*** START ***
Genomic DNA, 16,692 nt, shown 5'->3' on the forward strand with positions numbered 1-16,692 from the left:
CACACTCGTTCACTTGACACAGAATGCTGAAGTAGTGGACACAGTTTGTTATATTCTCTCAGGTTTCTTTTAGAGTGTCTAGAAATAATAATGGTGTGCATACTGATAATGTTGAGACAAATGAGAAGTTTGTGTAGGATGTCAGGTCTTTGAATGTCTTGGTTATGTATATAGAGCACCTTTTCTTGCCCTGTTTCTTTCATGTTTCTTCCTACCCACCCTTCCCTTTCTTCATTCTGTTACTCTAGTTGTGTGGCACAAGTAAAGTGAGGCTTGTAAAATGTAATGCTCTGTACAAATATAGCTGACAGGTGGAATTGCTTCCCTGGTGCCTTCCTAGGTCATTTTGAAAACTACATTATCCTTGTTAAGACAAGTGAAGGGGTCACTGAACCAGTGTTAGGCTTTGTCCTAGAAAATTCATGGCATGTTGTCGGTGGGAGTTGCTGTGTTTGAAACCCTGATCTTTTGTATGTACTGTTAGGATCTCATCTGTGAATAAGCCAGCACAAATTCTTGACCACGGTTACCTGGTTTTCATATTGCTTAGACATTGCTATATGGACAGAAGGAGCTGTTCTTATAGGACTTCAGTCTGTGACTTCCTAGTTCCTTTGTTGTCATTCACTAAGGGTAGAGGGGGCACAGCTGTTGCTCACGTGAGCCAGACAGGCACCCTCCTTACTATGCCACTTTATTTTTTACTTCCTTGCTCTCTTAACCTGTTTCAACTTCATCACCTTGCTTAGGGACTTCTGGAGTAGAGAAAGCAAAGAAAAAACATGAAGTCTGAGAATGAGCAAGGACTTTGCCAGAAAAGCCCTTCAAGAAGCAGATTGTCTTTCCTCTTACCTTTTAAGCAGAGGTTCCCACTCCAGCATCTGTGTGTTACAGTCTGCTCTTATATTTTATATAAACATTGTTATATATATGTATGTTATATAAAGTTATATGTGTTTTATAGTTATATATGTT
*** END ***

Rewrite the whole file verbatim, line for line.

Genomic DNA, 16,692 nt, shown 5'->3' on the forward strand with positions numbered 1-16,692 from the left:
CACACTCGTTCACTTGACACAGAATGCTGAAGTAGTGGACACAGTTTGTTATATTCTCTCAGGTTTCTTTTAGAGTGTCTAGAAATAATAATGGTGTGCATACTGATAATGTTGAGACAAATGAGAAGTTTGTGTAGGATGTCAGGTCTTTGAATGTCTTGGTTATGTATATAGAGCACCTTTTCTTGCCCTGTTTCTTTCATGTTTCTTCCTACCCACCCTTCCCTTTCTTCATTCTGTTACTCTAGTTGTGTGGCACAAGTAAAGTGAGGCTTGTAAAATGTAATGCTCTGTACAAATATAGCTGACAGGTGGAATTGCTTCCCTGGTGCCTTCCTAGGTCATTTTGAAAACTACATTATCCTTGTTAAGACAAGTGAAGGGGTCACTGAACCAGTGTTAGGCTTTGTCCTAGAAAATTCATGGCATGTTGTCGGTGGGAGTTGCTGTGTTTGAAACCCTGATCTTTTGTATGTACTGTTAGGATCTCATCTGTGAATAAGCCAGCACAAATTCTTGACCACGGTTACCTGGTTTTCATATTGCTTAGACATTGCTATATGGACAGAAGGAGCTGTTCTTATAGGACTTCAGTCTGTGACTTCCTAGTTCCTTTGTTGTCATTCACTAAGGGTAGAGGGGGCACAGCTGTTGCTCACGTGAGCCAGACAGGCACCCTCCTTACTATGCCACTTTATTTTTTACTTCCTTGCTCTCTTAACCTGTTTCAACTTCATCACCTTGCTTAGGGACTTCTGGAGTAGAGAAAGCAAAGAAAAAACATGAAGTCTGAGAATGAGCAAGGACTTTGCCAGAAAAGCCCTTCAAGAAGCAGATTGTCTTTCCTCTTACCTTTTAAGCAGAGGTTCCCACTCCAGCATCTGTGTGTTACAGTCTGCTCTTATATTTTATATAAACATTGTTATATATATGTATGTTATATAAAGTTATATGTGTTTTATAGTTATATATGTT